IT'S HOT, IT'S SWEATY, IT'S BUDAPEST IN AUGUST. WITH cameras rolling, Michael Jackson, portraying a sort of Liberator of the Eastern Bloc, marches across the courtyard of a 13th-century castle while 300 extras in Red Army uniforms follow. Fireworks detonate, wind machines blow, confetti flies. Cut!
Michael, carrying on his shoulder a satin-clad midget named Michu, his longtime friend and frequent traveling companion, strolls back to his trailer. His wife, Lisa Marie, is holding his hand. Moments later, a blue Mercedes pulls up, bearing lunch. Foie gras? Truffles? A bottle of Dom Perignon, maybe? Nope, just a Pizza Hut cheese special for two. Price? $8.71.
Days into a surprise visit by the World's Most Famous Newlyweds, Hungarians don't know whether to try to make sense of Michael, 35, and Lisa Marie, 26, or give way to temptation and make fun. The concept behind Jackson's video—which will help launch his upcoming greatest hits album, History—has done the most to raise eyebrows. "Geopolitically, it's wacky," says Alan Krauss, managing editor of the English-language weekly Budapest San. "I think the idea of Michael Jackson showing himself liberating Eastern Europe is in questionable taste." Nonetheless, he grudgingly concedes, "Michael Jackson certainly seems to know more about what the human race will accept than I do."
No question there. Thousands of fans camped outside the Grand Hotel Corvinus Kempinksi, where the honeymooners settled into a pair of $3,800-a-night adjoining suites. "We love him," gushes Carmen Zurita, a 24-year-old secretary who traveled from her home in Madrid to see Jackson. She adds, though, that "it's a little different now that he's married."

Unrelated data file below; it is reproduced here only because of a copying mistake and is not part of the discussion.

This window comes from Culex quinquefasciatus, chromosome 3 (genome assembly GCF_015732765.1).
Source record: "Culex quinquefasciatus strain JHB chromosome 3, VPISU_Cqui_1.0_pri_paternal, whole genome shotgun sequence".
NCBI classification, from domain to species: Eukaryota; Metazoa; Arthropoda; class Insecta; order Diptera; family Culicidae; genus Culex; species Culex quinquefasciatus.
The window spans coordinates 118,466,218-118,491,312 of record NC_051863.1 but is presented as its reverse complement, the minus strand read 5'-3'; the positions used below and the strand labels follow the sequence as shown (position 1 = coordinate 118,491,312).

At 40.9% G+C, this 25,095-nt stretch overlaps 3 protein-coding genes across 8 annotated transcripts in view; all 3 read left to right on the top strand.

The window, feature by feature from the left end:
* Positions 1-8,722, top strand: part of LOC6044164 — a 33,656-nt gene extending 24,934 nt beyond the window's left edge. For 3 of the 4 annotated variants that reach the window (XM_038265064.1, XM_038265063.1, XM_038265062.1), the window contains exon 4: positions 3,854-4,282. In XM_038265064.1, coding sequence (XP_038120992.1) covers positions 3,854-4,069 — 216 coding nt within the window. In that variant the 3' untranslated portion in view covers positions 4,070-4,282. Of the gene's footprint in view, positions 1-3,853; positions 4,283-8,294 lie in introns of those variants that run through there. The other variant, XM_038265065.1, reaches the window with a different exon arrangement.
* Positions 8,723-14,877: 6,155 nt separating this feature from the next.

Jackson could testify to that. In well-orchestrated photo-op appearances, Michael and Lisa Marie were always side by side, holding hands (hers with wedding band, his without) and whispering private jokes. On Saturday they doled out thousands of gifts—toys, diapers, formula, linens—to two children's hospitals. Two days later Michael's spokesman announced that the singer would pay $150,000 for a liver transplant necessary to save the life of a 4-year-old named Bela Farkas. Some saw Jackson's actions as too blatant an attempt to garner good press in the wake of career-damaging child molestation allegations. "We are anxious Bela does not become a toy of the pop world," said Dr. Dizseri Tamas of the Hungarian Reform Church Bethesda Children's Hospital. "But we need all the friends we can get."
The couple seemed happy with each other and oblivious to skepticism. While Michael performed for the cameras, Lisa Marie stood nearby, chewing gum and blowing bubbles. Said a member of the Jackson entourage: "She is like a proud parent watching her child at a school play."
PETER MIKELBANK in Budapest
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